Infographic: What Alcohol Does to Your Body and Brain

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Source: Business Insider

Grilled Scallops with Lemon & Roasted Pepper Relish


2 tbsp red wine vinegar
1 tbsp minced shallots
1/2 lemon
1 red bell pepper, roasted and finely chopped
1 tsp capers, drained and chopped
1/4 cup olive oil
1 lb large scallops
1 tbsp olive oil
salt and freshly ground black pepper


  1. Combine the vinegar and shallots and let stand for about 10 minutes.
  2. Cut 1/4 of the lemon into really thin slices and then chop those finely (removing any seeds) and add to the shallots.
  3. Add the roasted pepper, capers, olive oil and the juice from the remaining 1/4 lemon to the shallot mixture. Season the relish with salt and pepper.
  4. Brush the scallops with olive oil and grill over high heat.
  5. If serving these as a passed appetizer, thread the scallops on skewers and pour the relish over top while still warm. They can also be plated up quite nicely—drizzle the relish around the plate for a beautiful colour presentation.

Makes 4 servings.

Source: Western Living

Scientists Debunk ‘Dumb Blonde’ Myth

Contrary to the long-running joke, the stereotype of the “dumb blonde” is, well, just plain dumb, researchers report.

The researchers found that women and men with natural blonde hair had IQ scores similar to people with other hair colors.

And, women with natural blonde hair actually had a slightly higher average IQ score (103.2) than those with brown hair (102.7), red hair (101.2) or black hair (100.5), but the difference was not statistically significant, according to the study.

While many consider “blonde jokes” harmless, that attitude can have serious consequences, according to study author Jay Zagorsky, a research scientist at Ohio State University.

“Research shows that stereotypes often have an impact on hiring, promotions and other social experiences,” he said in a university news release. “This study provides compelling evidence that there shouldn’t be any discrimination against blondes based on their intelligence.”

Zagorsky and his colleagues looked at data from nearly 10,900 white American baby boomers who had IQ tests in 1980.

“I don’t think you can say with certainty that blondes are smarter than others, but you can definitely say they are not any dumber,” Zagorsky said.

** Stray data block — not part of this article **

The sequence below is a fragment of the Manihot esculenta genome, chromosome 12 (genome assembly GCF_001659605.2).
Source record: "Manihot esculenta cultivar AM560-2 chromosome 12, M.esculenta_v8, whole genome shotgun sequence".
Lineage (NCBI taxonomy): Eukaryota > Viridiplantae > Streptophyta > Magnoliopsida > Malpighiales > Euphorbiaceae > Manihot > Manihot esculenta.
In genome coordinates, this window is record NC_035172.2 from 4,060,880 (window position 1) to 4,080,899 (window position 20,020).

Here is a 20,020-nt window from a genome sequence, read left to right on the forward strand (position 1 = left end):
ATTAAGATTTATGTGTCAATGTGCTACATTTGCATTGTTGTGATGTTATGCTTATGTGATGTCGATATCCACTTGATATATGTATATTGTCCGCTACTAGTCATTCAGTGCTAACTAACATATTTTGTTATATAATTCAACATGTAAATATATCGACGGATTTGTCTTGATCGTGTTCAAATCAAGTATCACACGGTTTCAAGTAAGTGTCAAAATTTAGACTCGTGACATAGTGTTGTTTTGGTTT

He and his colleagues couldn’t determine if there are any genetic links between hair color and intelligence, but they did find that blondes were more likely than people with other hair colors to grow up in homes with more reading material.

The study findings were published recently in the journal Economics Bulletin.

Source: U.S. Department of Health and Human Services

In Pictures: Foods of the Queens Comfort Restaurant in New York City

Casual Dining

The Restaurant

Warning: High-intensity Training Could Hurt You If You’re not an Athlete

High-intensity ‘sprint training’ may be gaining popularity at gyms, but if you’re new to this form of exercise, the workout could do more harm than good.

A study by Canadian and European researchers found signs of stress in the muscle tissues of their non-athlete, untrained subjects after ultra-intense leg and arm cycling exercises. Perhaps more concerning, researchers reported the untrained subjects had a weakened ability to fight off free radicals, molecules that can alter DNA and harm healthy cells.

“Our study raises questions about what the right dose and intensity of exercise for the average person really is,” said Robert Boushel, the study’s senior author and director of the University of British Columbia’s School of Kinesiology. “We need to be cautious about supporting sprint training in the general population.”

The researchers analyzed tissue samples from their test subjects and found that their mitochondria, the powerhouse of cells, were only firing at half-power post-training, reducing their capacity to consume oxygen and their ability to fight off damage from free radicals. High levels of free radicals in the body have been linked to a number of medical conditions, including cancer, premature aging and organ damage.

The potential long-term adverse effects of high-intensity sprint training are unknown, but Boushel and other researchers are continuing to study different levels of exercise, measuring the dosing of training against different biomarkers for health.

“If you’re new to going to the gym, participating in high-intensity ‘sprint’ classes may increase your performance but might not be healthy for you,” said Boushel.

Seasoned athletes and those who are well trained have built up antioxidant enzymes in their bodies to protect against free radicals, said Boushel. He recommended beginners start slowly and gradually increase intensity over time, under the supervision of a trained professional or kinesiologist.


The study was carried out in a dozen male volunteers in Sweden, all of whom were in good health but self-identified as untrained or only moderately active. The men participated in high-intensity training over the course of two weeks that involved repeated 30-second all-out sprints, followed by rest periods.

The study, High-intensity sprint training inhibits mitochondrial respiration through aconitase inactivation, is published in The Official Journal of the Federation of American Societies for Experimental Biology (FASEB) Journal.

Source: EurekAlert!

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